Polly Quits Over Drug Folly
Cambridge educated Dr Polly Taylor sacked off her role as a senior drugs adviser this week as the government cracks down on mephedrone.
Cambridge-educated Dr Polly Taylor has stepped down from her position as a senior drugs adviser this week after the government announced mephedrone is to join cannabis and speed as a Class B drug.
Dr Taylor quit her post on an advisory committee just hours before the Home Secretary announced that the legal high was to be banned, due to its links with a number of recent deaths.
Alan Johnson laid a draft order before Parliament to approve a ban on the substance with support from some experts at the Advisory Council on the Misuse of Drugs, of which Dr. Taylor was previously a part.
In a letter to the Home Secretary, Dr Taylor, the only veterinary consultant on the ACMD, said she feared the panel's advice was not being treated independently.
“I feel that there is little more we can do to describe the importance of ensuring that advice is not subjected to a desire to please ministers or the mood of the day's Press,” she wrote.
Dr Taylor's departure could derail plans to pass a ban through Parliament and the Privy Council before the expected start of the general election campaign.
If successful new rules could be in place by April 16 but parliamentary rules require that before a drug can be reclassified the government must consult a ''properly constituted'' ACMD, which should include a vet among its members.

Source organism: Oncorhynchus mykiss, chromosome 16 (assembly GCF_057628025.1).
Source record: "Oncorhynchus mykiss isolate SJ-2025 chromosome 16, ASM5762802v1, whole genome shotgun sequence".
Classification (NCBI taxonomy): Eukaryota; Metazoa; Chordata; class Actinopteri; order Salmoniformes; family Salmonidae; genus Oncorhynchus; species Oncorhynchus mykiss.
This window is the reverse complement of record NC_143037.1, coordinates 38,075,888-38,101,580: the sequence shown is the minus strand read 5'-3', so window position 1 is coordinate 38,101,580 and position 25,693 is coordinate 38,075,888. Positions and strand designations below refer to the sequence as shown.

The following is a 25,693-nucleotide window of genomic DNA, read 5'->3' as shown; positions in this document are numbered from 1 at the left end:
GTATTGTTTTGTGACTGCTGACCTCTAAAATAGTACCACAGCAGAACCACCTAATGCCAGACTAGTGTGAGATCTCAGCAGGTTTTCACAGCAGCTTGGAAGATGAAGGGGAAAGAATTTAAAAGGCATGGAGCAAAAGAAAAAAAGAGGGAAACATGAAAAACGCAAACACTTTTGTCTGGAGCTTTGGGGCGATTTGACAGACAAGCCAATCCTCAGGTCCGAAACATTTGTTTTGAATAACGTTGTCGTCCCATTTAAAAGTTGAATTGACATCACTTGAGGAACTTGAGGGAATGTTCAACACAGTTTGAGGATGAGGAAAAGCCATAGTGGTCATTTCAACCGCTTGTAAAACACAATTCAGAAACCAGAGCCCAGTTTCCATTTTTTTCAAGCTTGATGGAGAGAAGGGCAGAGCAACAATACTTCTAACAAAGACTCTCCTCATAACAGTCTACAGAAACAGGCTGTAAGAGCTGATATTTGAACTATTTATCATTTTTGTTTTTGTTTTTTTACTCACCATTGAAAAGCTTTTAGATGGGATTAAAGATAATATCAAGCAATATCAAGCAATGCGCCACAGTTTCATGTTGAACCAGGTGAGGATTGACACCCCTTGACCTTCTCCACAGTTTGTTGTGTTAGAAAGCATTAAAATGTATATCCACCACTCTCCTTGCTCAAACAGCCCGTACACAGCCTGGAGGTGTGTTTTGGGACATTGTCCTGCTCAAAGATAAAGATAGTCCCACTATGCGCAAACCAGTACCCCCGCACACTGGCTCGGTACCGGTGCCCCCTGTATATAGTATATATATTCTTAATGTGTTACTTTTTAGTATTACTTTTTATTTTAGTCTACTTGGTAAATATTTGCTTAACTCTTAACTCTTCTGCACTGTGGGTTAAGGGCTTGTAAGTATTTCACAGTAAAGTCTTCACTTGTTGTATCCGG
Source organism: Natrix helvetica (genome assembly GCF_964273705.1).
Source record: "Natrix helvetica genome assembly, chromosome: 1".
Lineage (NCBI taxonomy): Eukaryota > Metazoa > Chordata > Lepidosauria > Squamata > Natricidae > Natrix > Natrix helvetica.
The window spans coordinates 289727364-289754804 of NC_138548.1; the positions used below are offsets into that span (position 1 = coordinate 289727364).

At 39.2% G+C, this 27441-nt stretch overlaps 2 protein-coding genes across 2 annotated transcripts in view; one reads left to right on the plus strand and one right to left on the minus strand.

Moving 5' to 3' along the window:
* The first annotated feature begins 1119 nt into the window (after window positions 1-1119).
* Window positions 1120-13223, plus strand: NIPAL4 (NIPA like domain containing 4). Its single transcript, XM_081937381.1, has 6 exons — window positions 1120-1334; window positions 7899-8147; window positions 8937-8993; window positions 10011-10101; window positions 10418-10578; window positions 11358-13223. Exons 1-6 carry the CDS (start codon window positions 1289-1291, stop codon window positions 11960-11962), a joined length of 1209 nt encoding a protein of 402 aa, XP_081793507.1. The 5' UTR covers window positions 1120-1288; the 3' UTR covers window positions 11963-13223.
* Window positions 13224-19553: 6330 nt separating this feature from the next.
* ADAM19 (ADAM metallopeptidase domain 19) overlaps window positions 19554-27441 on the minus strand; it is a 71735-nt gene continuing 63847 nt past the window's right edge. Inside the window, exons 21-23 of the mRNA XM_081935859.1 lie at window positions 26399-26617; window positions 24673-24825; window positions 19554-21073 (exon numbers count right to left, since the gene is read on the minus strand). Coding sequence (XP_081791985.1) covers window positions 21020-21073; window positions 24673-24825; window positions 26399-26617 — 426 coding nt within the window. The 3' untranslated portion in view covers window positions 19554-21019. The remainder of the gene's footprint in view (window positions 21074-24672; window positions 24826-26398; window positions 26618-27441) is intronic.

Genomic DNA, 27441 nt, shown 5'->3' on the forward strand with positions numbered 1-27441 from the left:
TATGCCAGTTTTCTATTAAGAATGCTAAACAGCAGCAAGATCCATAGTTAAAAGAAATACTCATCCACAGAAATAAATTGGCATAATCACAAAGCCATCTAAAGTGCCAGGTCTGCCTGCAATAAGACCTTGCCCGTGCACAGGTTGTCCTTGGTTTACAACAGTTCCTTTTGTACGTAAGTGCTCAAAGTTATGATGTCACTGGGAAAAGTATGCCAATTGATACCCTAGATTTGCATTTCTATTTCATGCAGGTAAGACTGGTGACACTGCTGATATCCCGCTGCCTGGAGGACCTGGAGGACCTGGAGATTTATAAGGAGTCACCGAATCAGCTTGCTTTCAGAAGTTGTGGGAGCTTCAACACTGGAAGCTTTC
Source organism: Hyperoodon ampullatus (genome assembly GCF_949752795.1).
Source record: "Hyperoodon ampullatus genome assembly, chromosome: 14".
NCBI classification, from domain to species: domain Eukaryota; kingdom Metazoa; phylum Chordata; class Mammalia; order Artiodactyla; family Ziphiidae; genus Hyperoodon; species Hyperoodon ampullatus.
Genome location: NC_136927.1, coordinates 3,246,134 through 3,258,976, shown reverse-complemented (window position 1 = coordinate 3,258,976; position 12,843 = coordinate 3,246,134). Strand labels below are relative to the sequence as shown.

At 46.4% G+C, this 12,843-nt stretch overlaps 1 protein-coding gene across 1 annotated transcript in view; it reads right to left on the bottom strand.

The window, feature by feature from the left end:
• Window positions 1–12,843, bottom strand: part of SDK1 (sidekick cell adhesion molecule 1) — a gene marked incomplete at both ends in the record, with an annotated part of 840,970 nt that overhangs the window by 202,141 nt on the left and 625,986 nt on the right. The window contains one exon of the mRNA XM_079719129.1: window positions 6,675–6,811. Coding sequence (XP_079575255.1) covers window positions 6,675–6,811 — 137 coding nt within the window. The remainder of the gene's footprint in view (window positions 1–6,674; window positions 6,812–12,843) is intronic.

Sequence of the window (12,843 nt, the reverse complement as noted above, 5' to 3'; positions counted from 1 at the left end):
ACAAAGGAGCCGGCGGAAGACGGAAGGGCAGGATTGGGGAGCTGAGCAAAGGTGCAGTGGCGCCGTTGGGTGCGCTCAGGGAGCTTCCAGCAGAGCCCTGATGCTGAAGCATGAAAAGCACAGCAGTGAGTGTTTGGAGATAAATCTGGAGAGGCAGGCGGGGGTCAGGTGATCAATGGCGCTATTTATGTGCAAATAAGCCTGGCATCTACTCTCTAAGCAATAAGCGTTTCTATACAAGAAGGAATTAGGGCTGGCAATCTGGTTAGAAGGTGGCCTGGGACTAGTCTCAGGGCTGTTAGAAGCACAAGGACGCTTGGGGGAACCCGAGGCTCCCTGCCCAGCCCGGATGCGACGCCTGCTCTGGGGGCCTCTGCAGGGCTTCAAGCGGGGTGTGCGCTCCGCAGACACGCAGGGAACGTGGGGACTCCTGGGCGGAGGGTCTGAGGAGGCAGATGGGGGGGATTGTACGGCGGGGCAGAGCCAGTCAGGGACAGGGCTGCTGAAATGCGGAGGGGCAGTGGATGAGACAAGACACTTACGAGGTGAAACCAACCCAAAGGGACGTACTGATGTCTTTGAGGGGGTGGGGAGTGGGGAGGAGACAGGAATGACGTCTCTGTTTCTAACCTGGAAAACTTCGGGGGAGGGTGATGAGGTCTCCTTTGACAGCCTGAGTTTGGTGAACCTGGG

Several other members of the council, which has had a somewhat turbulent relationship with the government in the past, are rumoured to be considering following in Taylor's footsteps.
Prof Nutt was sacked as the council's chairman last year after he argued that the risk of taking ecstasy was similar to horse riding.
However Nutt thinks new plans, which could see those caught with mephedrone (also known as M-Cat) facing up to five years in prison and up to 14 years behind bars for dealers, “will do more harm than good”.
''I find it very difficult to support criminalisation of people who are using drugs which are less dangerous than alcohol.''
''Maybe we would allow clubs to sell small amounts of drugs, like mephedrone and ecstasy, in a safe environment, just like we sell alcohol."
''I hope that we start doing some very careful assessments of the consequences of making it illegal – we've heard already the Chinese are gearing up to make another drug.”
''We will be in the same boat in a few more months, possibly with a more dangerous drug.''
Earlier this month, The Tab exclusively revealed that around 8% of Cambridge students have taken the drug, which has controversially been linked to a series of deaths.
One Catz student told The Tab that he had purchased A KILO of the drug to sell when it is made illegal.
"I make around £100 a week from selling meph, but when it's made illegal there will be more demand for it at a higher price" she said.
Last week 24-year-old Lois Waters from Norton, North Yorkshire became the latest person suspected of dying after taking the drug.
Her death followed those of Louis Wainwright, 18, and Nicholas Smith, 19, in Scunthorpe, also attributed to mephedrone.